Key results

Trials addressing this issue should be structured and reported according to the CONSORT statement for improving the quality of reporting of efficacy and improved reports of harms in clinical research. Trial investigators should consider including the following outcomes in new trials: number of days to be free of fever, death, onset of pain crisis or complications of sickle cell disease following community‐acquired pneumonia, diagnosis, hospitalization (admission rate and length of hospital stay), respiratory failure rate, and number of participants receiving a blood transfusion. Since no trials have been included in the review up until September 2016, we will still search for trials every two years, but will not publish an updated version of this review until any eligible trials are identified.

Author(s)

Arturo J Martí‐Carvajal, Lucieni O Conterno

Reviewer's Conclusions

Authors' conclusions

Implications for practice

No randomized controlled trials of antibiotics in people with SCD suffering from CAP were found for inclusion in this review. Therefore, it was not possible to determine the efficacy and safety of the antibiotic treatment approaches (monotherapy or combined) for people with CAP suffering from SCD. Hence, we recommend that until evidence becomes available, clinicians continue to treat individuals on a case by case basis given the diagnosis and treatments available to them.

There are no trials included in the review and we have not identified any relevant trials up to September 2016. We therefore do not plan to update this review until new trials are published.

Implications for research

This systematic review has identified the need for well‐designed, adequately‐powered randomized controlled trials to assess the benefits and harms of antibiotic treatment approaches (monotherapy or combined) as a way of improving the survival and decreasing mortality from CAP in people with SCD.

Due to the variability of the clinical practice for treating CAP in this population (inter‐countries and intra‐country), lack of definition of mild CAP in people with SCD, and the immunocompromised state of those individuals, it is not easy to recommend specific outcomes which should be included into RCTs for this clinical entity. For example, some clinical outcomes are not recommended to be included in RCTs for outpatients with mild CAP (mortality, return to “normal” activities of daily living, microbiological response, chest radiography and admission to the hospital) (Gilbert 2008). On the contrary, end points such as patient‐reported outcomes and time‐to‐response are recommended for this clinical issue (Gilbert 2008). Infectious Diseases Society of America has recommended "Design Features of Future Clinical Trials of Antibacterial Agents for Community‐Acquired Pneumonia" (ISDA 2008). However, SCD was not specifically considered in that position paper. CAP has a major impact in people with SCD, more so than in people without that hereditary disease which affects the immune system.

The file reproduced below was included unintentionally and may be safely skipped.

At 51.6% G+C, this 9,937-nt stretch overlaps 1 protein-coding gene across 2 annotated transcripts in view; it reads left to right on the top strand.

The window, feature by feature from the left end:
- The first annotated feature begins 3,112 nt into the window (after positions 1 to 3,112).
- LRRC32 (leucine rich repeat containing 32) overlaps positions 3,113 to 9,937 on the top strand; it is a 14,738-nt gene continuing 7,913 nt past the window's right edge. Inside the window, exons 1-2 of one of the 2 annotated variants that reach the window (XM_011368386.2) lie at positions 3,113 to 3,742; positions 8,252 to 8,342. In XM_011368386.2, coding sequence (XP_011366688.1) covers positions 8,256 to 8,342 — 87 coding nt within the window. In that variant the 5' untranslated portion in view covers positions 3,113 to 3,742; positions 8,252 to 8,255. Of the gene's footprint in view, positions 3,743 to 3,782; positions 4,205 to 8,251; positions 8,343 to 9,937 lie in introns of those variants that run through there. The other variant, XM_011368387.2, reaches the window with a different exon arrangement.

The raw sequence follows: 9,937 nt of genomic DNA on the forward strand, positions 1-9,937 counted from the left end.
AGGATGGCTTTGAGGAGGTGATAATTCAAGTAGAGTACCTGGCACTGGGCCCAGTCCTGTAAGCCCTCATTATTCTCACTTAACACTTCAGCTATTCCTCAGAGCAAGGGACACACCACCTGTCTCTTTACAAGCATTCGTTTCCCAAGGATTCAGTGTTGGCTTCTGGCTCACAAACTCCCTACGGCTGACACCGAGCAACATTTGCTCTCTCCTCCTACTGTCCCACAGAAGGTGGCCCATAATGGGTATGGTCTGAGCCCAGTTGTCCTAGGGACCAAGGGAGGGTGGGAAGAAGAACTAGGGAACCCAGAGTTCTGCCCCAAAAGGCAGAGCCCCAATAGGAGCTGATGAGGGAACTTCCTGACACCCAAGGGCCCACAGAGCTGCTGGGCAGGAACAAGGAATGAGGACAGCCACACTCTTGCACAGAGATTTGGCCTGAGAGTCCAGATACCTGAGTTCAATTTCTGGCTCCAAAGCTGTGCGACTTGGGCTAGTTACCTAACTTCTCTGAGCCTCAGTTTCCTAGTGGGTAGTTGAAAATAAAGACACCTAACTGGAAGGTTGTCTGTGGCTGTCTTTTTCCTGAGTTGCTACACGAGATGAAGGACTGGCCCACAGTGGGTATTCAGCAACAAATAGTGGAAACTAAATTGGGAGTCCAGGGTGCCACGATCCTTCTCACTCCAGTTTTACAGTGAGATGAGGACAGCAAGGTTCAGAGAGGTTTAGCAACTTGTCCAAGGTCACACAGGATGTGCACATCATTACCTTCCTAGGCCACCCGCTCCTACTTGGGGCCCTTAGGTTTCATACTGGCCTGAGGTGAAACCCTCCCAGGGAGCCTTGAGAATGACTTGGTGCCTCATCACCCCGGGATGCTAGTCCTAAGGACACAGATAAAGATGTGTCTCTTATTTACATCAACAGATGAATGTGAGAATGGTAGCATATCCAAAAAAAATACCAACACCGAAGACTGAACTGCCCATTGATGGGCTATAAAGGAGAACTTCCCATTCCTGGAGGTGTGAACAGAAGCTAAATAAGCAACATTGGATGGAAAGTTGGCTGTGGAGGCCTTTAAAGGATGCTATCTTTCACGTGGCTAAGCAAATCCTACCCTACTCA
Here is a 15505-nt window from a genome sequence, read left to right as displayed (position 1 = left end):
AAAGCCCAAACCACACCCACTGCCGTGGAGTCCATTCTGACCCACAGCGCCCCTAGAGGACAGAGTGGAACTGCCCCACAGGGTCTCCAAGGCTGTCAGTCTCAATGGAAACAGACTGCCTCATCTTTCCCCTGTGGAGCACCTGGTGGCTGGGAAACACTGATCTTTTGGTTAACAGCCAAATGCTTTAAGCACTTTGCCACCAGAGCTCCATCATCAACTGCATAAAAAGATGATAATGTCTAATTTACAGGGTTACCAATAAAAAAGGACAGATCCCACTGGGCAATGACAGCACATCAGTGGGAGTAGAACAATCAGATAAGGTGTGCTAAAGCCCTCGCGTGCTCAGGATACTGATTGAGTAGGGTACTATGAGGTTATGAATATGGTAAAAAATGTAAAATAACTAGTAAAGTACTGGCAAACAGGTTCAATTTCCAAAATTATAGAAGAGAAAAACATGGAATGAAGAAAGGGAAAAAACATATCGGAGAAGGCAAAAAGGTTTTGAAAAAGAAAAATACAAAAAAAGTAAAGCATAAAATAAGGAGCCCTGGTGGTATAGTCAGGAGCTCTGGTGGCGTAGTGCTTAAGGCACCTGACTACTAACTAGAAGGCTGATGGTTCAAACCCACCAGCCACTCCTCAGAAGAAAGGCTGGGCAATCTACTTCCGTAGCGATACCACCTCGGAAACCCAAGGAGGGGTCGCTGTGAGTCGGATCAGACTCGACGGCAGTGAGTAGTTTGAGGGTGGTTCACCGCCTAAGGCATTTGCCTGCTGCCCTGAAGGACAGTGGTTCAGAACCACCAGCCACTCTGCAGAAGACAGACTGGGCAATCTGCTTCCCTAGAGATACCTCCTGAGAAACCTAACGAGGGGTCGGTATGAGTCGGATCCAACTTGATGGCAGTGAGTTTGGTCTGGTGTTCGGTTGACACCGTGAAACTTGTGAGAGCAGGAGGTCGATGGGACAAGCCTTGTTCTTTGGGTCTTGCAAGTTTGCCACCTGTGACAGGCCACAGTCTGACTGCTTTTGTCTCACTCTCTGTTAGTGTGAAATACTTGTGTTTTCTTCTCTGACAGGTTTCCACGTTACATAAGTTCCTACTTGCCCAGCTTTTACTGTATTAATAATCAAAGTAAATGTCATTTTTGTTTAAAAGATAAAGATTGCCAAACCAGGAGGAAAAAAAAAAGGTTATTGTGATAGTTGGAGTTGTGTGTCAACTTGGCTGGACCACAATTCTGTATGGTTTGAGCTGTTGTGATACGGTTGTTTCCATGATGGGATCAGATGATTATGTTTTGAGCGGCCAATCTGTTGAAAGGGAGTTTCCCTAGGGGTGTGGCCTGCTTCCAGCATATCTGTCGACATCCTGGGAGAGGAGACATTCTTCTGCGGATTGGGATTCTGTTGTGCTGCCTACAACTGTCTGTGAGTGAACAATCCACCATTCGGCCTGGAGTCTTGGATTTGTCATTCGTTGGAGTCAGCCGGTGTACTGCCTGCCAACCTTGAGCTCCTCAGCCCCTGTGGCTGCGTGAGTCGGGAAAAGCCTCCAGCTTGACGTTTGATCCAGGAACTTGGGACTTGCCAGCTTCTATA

The American Society of Hematology has stated "Due to the complexity of this disease, the numerous side‐effects of treatments, and the potential for hospitalization, patients should be closely monitored and have access to specialized care" (ASH 2008). Therefore, it would be desirable, in order to improve the well‐being and quality of life of that population, to conduct a workshop about this clinical condition in SCD, so that the rules for performing RCTs are defined. This workshop should include haematologists, experts in infectious diseases and methodologists in RCTs from throughout the world.

The trials regarding this issue should be structured and reported according to the CONSORT statement (www.consort‐statement.org) for improving the quality of reporting of efficacy and improved reports of harms in clinical research.